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Social Security Announces 8.7% Benefit Increase for 2023

If you’re receiving Social Security, you’ll see the adjustment in your check or direct deposit in January, when December benefits are paid. But there's more - our expert explains.

By Alyson Dorosky

Social Security announced today that the cost-of-living adjustment (COLA) for its retirement and disability benefits will be 8.7% in 2023. With this, Social Security will bestow its most significant “raise” since the 11.2% increase in July 1981 – one that current beneficiaries may remember their grandparents celebrating.

Alyson Dorosky, CSSCS, is head of Social Security Support for LifeYield. She has seen thousands of different Social Security scenarios in five years of working with advisors and their clients to customize filing strategies and maximize retirement income.

Alyson Dorosky

The 41-year record boost in benefits is due to inflation – currently running at 8.2% – that has driven up the costs of almost everything: fuel, food, rent, cars and essential services, including healthcare (a key one for seniors).

If you’re receiving Social Security, you’ll see the adjustment in your check or direct deposit in January, when December benefits are paid. The Social Security Administration (SSA) mails COLA statements to beneficiaries in December. You will also be able to find yours later this year when you sign into your account at ssa.gov.

Here are answers to your questions about the COLA and Social Security.

How does Social Security calculate my new benefit starting in January?

Social Security applies the COLA to your primary insurance amount (PIA) – the amount that you receive if you file (or filed) for benefits at your full (also called “normal”) retirement age.

That amount is then adjusted, depending on the benefit you applied for – early (at age 62), at your full retirement age (FRA) or later, up to age 70. Visit ssa.gov and sign in to see how Social Security calculates your benefit.

Is there anything else that affects what I’ll receive in my payment in January?

Oh, yes.

To start, your benefits are based on the taxes you paid into Social Security through paycheck deductions or directly. People who earn higher incomes while working receive higher Social Security benefits. Social Security does, however, pay more proportionately to people whose wages were lower while working.

Other standard deductions for healthcare benefits or income taxes affect the amount that lands in your bank account, too, such as if you:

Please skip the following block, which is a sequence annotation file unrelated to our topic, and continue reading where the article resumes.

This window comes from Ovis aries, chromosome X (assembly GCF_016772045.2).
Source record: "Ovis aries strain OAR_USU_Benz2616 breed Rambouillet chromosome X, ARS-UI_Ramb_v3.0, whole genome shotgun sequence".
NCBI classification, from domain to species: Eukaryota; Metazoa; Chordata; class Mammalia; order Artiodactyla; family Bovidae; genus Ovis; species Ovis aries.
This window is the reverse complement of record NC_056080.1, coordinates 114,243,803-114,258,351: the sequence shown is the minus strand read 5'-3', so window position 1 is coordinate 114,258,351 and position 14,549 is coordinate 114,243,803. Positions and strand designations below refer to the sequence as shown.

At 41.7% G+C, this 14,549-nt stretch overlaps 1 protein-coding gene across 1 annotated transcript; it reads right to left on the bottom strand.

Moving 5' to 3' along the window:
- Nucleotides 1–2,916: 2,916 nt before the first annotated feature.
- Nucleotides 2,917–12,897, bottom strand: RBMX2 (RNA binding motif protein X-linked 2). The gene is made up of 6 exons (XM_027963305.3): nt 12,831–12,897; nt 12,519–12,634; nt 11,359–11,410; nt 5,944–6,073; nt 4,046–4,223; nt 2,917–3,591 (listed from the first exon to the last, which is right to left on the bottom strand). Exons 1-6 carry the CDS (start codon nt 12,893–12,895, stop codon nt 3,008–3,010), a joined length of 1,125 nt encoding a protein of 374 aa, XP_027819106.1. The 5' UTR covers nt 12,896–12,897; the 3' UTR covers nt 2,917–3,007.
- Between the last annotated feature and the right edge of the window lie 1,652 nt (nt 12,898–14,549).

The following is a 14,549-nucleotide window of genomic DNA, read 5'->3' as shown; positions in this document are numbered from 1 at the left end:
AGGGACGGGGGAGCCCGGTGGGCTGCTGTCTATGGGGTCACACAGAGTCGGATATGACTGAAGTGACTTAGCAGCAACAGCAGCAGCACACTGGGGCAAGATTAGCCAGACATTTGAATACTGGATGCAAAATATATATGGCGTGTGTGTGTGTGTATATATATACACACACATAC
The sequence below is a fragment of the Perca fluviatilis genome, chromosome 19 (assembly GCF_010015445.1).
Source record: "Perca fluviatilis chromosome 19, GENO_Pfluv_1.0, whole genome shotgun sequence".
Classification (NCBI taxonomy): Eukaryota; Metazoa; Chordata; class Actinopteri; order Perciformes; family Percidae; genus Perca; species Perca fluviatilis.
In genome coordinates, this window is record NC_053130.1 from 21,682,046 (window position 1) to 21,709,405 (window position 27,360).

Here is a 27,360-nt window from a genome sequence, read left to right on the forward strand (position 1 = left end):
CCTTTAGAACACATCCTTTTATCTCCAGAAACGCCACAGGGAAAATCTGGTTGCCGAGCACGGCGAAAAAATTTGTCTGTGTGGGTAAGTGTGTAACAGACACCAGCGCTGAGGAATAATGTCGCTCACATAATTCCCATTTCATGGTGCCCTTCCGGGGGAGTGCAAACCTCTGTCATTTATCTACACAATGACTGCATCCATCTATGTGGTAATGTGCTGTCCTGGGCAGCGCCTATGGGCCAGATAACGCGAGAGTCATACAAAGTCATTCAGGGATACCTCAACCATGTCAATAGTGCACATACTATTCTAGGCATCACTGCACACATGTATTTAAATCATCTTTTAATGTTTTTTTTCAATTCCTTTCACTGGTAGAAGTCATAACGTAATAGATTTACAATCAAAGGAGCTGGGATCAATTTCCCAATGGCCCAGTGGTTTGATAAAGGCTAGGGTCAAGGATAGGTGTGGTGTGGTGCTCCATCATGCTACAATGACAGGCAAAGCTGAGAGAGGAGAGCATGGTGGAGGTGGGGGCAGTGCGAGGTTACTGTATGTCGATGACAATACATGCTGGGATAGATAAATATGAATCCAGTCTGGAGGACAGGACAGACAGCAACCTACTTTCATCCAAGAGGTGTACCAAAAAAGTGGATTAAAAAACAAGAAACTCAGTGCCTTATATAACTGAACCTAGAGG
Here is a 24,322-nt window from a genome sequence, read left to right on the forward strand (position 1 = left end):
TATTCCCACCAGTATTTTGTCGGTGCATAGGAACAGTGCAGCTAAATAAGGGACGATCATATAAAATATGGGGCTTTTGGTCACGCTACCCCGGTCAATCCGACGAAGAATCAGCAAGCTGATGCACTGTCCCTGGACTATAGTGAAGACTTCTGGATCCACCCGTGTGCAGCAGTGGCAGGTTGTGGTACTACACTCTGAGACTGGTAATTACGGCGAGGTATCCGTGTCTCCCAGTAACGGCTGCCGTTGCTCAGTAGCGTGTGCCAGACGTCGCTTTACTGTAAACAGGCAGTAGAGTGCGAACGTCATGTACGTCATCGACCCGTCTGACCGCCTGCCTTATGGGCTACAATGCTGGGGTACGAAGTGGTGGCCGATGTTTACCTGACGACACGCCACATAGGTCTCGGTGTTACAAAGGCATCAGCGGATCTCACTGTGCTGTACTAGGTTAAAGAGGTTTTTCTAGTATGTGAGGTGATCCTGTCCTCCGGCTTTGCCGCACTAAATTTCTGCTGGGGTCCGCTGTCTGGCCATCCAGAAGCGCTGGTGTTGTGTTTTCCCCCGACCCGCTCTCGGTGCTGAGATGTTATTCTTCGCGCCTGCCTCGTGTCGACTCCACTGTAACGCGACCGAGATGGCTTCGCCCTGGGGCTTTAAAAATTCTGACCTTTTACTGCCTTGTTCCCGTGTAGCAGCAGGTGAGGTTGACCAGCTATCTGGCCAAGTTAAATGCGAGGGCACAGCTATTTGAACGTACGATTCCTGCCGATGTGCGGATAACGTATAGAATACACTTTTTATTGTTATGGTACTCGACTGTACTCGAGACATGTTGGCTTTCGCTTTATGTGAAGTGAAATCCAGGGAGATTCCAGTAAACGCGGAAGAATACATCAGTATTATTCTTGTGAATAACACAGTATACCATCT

Signed up for Medicare Part B, which covers doctor’s visits and other healthcare services. Social Security automatically deducts the premium from your benefit. The good news for 2023 is that Medicare announced that Part B premiums would be lower than this year.

Have Medicare Advantage and Part D prescription plans. You may have asked your insurers to arrange to withhold your premiums from your Social Security benefit. (Enrollment in 2023 plans begins in a few days on Oct. 15.)

Arranged to have income tax withheld from your Social Security benefit.

Some have noted that the COLA will push some beneficiaries into higher tax brackets. If you’re concerned about that, contact your accountant or tax advisor.

I’m not collecting Social Security yet. How does this affect me?

Don’t worry! When you file for Social Security benefits, the SSA will calculate your PIA and then increase it based on the sum of the COLA increases between the time you turned 62 and the age you applied for benefits.

If you haven’t filed yet, delayed retirement credits accumulated by filing after your full retirement age on top of COLAs can significantly boost your monthly benefit amount. That’s another argument for delaying filing until your benefits max out at age 70 if you can.

Should I file now to get the raise?

No! Not if that’s your only reason.

There are many factors in deciding when to file for Social Security benefits. Married couples must also put their heads together because of the potential effects on spousal and survivors’ benefits.

The complexity and consequences of Social Security decisions are why I always recommend consulting a financial or tax advisor with advanced software for calculating benefits and modeling different filing strategies to see which works best for your situation.